Honorary starter Amos Brown (a popular local Indianapolis radio presenter) waved the green flag at noon on Thursday, and it was a sight many had started to believe they might never live long enough to see again at the 2011 Indianapolis 500 after a depressing week of weather. But finally, the grateful teams and drivers were able to get back to work at long last.
Unfortunately, the proceedings were under caution just 25 minutes into the session, after a major crash for Simona de Silvestro
. The suspension of her #78 Nuclear Clean Air Energy HVM car appeared to break going into turn 3, sending her into the wall. The car ended up sideways, and the aerodynamic elements then conspired to lift the car airborne on two separate occasions.
The second time was at the entry of turn 4, which resulted in the car getting flipped upside down by contact with the SAFER barrier and the catch fence. The car ground to a halt like that, leaving a trail of burning gas as the car started to catch fire.
Simona was able to extricate herself with assistance and walked away under her own power, but she had suffered second degree burns on the back of her right hand and superficial burns on the other which required hospital treatment. Her injuries will be reviewed in the morning by IndyCar doctors to see whether she is able to resume practice, or whether she will be sidelined - possibly for the whole of the qualifying weekend.
The team subsequently confirmed that the #78 was damaged beyond repair, so they will also have to prepare a new car for her to climb into assuming she's medically cleared. "We can build a good car, but it probably won't be as good as the original car because that was built specifically for [Indianapolis]," said HVM owner Keith Wiggins. "There are a lot of specialities about building a car for here ... So the question is will this car be as quick as the other one? That's the challenge."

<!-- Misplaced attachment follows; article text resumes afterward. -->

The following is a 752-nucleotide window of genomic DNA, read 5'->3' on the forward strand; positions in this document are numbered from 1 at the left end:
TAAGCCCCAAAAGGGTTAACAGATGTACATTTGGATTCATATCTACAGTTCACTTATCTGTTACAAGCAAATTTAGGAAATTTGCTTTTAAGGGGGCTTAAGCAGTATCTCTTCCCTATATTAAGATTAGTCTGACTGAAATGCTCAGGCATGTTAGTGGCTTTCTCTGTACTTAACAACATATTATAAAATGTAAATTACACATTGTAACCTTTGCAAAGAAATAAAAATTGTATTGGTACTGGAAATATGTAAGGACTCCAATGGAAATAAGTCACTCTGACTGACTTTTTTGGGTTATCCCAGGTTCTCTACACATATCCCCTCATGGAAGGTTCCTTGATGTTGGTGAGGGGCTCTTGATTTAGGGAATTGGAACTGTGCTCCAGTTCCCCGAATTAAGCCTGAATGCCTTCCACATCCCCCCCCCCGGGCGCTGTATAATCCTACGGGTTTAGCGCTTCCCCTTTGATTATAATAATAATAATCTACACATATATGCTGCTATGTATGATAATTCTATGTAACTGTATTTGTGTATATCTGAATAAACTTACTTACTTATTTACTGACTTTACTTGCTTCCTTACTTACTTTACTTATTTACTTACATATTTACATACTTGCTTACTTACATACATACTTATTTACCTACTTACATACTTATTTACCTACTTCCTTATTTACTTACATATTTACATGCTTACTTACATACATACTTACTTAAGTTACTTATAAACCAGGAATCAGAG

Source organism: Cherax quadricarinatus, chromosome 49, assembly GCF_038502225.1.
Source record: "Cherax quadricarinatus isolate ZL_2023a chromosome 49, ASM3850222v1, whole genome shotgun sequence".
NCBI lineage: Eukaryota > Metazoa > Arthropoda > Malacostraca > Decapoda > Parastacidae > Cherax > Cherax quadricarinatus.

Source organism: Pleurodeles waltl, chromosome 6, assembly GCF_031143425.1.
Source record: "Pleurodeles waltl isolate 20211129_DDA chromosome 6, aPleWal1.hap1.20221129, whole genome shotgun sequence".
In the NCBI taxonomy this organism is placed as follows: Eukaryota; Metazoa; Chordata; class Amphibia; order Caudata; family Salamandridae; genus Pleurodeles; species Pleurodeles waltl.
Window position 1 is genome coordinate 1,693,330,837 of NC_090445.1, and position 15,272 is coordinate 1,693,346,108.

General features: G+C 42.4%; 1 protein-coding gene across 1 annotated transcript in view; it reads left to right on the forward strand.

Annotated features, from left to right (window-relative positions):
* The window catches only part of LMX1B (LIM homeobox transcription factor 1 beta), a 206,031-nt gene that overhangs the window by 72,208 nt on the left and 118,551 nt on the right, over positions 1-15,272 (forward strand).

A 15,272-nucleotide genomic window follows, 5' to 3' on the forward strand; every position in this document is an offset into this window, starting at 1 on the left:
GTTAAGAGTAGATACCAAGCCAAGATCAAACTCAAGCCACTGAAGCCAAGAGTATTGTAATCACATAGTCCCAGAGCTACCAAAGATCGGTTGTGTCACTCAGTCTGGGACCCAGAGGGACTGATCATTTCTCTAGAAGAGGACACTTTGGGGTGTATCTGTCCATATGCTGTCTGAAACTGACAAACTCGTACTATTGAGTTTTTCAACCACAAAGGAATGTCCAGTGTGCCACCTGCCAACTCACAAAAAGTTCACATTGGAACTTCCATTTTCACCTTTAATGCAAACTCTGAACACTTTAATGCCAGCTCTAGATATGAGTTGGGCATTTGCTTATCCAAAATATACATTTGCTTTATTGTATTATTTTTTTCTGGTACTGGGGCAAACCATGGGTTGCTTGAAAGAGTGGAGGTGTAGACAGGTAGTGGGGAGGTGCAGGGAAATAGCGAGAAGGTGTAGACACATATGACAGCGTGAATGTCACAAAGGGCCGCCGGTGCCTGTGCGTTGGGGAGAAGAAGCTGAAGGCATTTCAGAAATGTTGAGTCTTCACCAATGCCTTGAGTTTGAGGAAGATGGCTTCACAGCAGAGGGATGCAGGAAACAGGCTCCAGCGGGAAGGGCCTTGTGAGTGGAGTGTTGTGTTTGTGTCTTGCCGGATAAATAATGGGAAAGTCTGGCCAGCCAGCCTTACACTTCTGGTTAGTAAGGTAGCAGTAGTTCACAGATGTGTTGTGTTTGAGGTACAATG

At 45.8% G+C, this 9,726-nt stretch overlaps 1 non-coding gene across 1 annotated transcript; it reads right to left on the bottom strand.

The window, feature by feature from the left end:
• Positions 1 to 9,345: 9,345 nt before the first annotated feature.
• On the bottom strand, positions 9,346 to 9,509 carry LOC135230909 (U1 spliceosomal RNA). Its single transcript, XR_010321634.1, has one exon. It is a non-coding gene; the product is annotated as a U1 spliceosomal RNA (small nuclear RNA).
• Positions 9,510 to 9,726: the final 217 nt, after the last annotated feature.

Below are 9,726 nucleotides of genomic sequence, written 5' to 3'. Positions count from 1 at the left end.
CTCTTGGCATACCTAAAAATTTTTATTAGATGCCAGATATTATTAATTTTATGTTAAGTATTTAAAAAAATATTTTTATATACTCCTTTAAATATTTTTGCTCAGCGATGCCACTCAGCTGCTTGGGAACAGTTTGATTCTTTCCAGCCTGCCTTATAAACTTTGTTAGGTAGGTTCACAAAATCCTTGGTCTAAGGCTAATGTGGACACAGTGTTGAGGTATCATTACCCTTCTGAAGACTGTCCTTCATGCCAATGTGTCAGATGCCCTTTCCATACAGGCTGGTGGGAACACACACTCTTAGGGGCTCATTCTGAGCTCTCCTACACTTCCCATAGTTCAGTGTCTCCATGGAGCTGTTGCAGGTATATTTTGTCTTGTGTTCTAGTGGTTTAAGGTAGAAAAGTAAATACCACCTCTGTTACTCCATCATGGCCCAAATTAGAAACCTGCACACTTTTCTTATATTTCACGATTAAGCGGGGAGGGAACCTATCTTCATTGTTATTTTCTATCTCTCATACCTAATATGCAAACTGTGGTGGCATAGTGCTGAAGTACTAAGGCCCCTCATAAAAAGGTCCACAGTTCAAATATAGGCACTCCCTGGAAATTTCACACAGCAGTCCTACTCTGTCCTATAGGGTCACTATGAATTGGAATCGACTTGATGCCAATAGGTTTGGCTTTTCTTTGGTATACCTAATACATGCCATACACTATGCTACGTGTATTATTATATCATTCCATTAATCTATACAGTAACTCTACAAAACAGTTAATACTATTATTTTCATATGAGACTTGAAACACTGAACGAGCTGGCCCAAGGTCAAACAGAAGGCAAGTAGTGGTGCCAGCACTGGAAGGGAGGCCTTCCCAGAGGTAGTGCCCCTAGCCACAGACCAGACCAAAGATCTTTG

Practice resumed before 1pm, and before the day was out there was a familiar name at the top of the time sheets: Penske's Will Power, the same man who has been on pole at each of the four IndyCar races we've seen this year. "We're happy with the race car and we want to be on top on Saturday," said Power, matter-of-factly.
The Australian is typically seen as more of a road course specialist and less comfortable on ovals, but his speed on the biggest Speedway of them all has belied that simplistic view: he looked very strong out there, as did both his Penske team mates Ryan Briscoe and Helio Castroneves.
However, Power was quick to caution that "I don't think the speeds are very representative of where anyone is at. You go out and happen to get a really good tow, and you get a big number. That's what happened at the end."
"We ran a lot of laps and all of them were really about race setup," said Helio Castoneves. "My teammates, Will and Ryan, did some qualifying runs so we know what we need to do there, but we really just focused on getting our car right for the race."